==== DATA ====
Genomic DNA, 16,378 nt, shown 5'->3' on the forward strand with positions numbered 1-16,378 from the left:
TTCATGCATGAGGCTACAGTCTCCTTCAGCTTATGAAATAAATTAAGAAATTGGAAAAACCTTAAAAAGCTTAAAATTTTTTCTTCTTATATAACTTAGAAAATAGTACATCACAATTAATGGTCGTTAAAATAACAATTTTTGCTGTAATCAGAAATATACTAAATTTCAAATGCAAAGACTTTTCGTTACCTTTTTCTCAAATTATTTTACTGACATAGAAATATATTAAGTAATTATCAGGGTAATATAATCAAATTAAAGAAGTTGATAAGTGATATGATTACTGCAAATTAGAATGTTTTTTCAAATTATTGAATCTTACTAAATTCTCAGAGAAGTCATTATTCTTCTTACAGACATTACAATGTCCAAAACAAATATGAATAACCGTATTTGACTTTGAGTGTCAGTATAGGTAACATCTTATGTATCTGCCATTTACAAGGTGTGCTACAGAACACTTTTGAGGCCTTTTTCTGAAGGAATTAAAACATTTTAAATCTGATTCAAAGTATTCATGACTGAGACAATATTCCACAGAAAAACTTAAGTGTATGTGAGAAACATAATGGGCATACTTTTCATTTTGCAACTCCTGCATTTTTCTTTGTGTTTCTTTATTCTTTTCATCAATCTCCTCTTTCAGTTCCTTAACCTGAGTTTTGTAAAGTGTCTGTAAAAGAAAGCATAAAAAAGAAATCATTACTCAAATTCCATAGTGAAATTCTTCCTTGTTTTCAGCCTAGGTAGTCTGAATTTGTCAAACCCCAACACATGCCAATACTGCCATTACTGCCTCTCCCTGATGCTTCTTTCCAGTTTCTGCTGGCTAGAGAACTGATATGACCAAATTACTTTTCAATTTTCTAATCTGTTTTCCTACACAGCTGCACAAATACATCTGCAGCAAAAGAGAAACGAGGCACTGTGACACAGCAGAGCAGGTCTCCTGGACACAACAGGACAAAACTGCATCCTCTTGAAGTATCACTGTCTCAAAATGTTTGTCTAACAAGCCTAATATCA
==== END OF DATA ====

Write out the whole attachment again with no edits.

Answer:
Genomic DNA, 16,378 nt, shown 5'->3' on the forward strand with positions numbered 1-16,378 from the left:
TTCATGCATGAGGCTACAGTCTCCTTCAGCTTATGAAATAAATTAAGAAATTGGAAAAACCTTAAAAAGCTTAAAATTTTTTCTTCTTATATAACTTAGAAAATAGTACATCACAATTAATGGTCGTTAAAATAACAATTTTTGCTGTAATCAGAAATATACTAAATTTCAAATGCAAAGACTTTTCGTTACCTTTTTCTCAAATTATTTTACTGACATAGAAATATATTAAGTAATTATCAGGGTAATATAATCAAATTAAAGAAGTTGATAAGTGATATGATTACTGCAAATTAGAATGTTTTTTCAAATTATTGAATCTTACTAAATTCTCAGAGAAGTCATTATTCTTCTTACAGACATTACAATGTCCAAAACAAATATGAATAACCGTATTTGACTTTGAGTGTCAGTATAGGTAACATCTTATGTATCTGCCATTTACAAGGTGTGCTACAGAACACTTTTGAGGCCTTTTTCTGAAGGAATTAAAACATTTTAAATCTGATTCAAAGTATTCATGACTGAGACAATATTCCACAGAAAAACTTAAGTGTATGTGAGAAACATAATGGGCATACTTTTCATTTTGCAACTCCTGCATTTTTCTTTGTGTTTCTTTATTCTTTTCATCAATCTCCTCTTTCAGTTCCTTAACCTGAGTTTTGTAAAGTGTCTGTAAAAGAAAGCATAAAAAAGAAATCATTACTCAAATTCCATAGTGAAATTCTTCCTTGTTTTCAGCCTAGGTAGTCTGAATTTGTCAAACCCCAACACATGCCAATACTGCCATTACTGCCTCTCCCTGATGCTTCTTTCCAGTTTCTGCTGGCTAGAGAACTGATATGACCAAATTACTTTTCAATTTTCTAATCTGTTTTCCTACACAGCTGCACAAATACATCTGCAGCAAAAGAGAAACGAGGCACTGTGACACAGCAGAGCAGGTCTCCTGGACACAACAGGACAAAACTGCATCCTCTTGAAGTATCACTGTCTCAAAATGTTTGTCTAACAAGCCTAATATCA